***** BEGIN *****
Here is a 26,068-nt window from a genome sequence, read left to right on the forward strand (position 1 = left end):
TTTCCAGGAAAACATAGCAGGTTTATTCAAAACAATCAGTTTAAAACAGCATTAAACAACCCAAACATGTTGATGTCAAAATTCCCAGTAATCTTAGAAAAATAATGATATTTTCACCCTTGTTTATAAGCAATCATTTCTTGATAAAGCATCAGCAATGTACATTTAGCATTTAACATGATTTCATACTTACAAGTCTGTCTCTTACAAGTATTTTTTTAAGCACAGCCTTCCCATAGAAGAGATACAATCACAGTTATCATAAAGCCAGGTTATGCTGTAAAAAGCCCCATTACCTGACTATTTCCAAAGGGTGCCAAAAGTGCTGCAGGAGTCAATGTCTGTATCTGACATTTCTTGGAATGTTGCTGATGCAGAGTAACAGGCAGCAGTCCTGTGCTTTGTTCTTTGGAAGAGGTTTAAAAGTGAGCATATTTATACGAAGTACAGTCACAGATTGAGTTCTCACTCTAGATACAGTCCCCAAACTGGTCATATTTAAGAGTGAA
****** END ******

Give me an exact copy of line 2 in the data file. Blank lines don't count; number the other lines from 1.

TTTCCAGGAAAACATAGCAGGTTTATTCAAAACAATCAGTTTAAAACAGCATTAAACAACCCAAACATGTTGATGTCAAAATTCCCAGTAATCTTAGAAAAATAATGATATTTTCACCCTTGTTTATAAGCAATCATTTCTTGATAAAGCATCAGCAATGTACATTTAGCATTTAACATGATTTCATACTTACAAGTCTGTCTCTTACAAGTATTTTTTTAAGCACAGCCTTCCCATAGAAGAGATACAATCACAGTTATCATAAAGCCAGGTTATGCTGTAAAAAGCCCCATTACCTGACTATTTCCAAAGGGTGCCAAAAGTGCTGCAGGAGTCAATGTCTGTATCTGACATTTCTTGGAATGTTGCTGATGCAGAGTAACAGGCAGCAGTCCTGTGCTTTGTTCTTTGGAAGAGGTTTAAAAGTGAGCATATTTATACGAAGTACAGTCACAGATTGAGTTCTCACTCTAGATACAGTCCCCAAACTGGTCATATTTAAGAGTGAA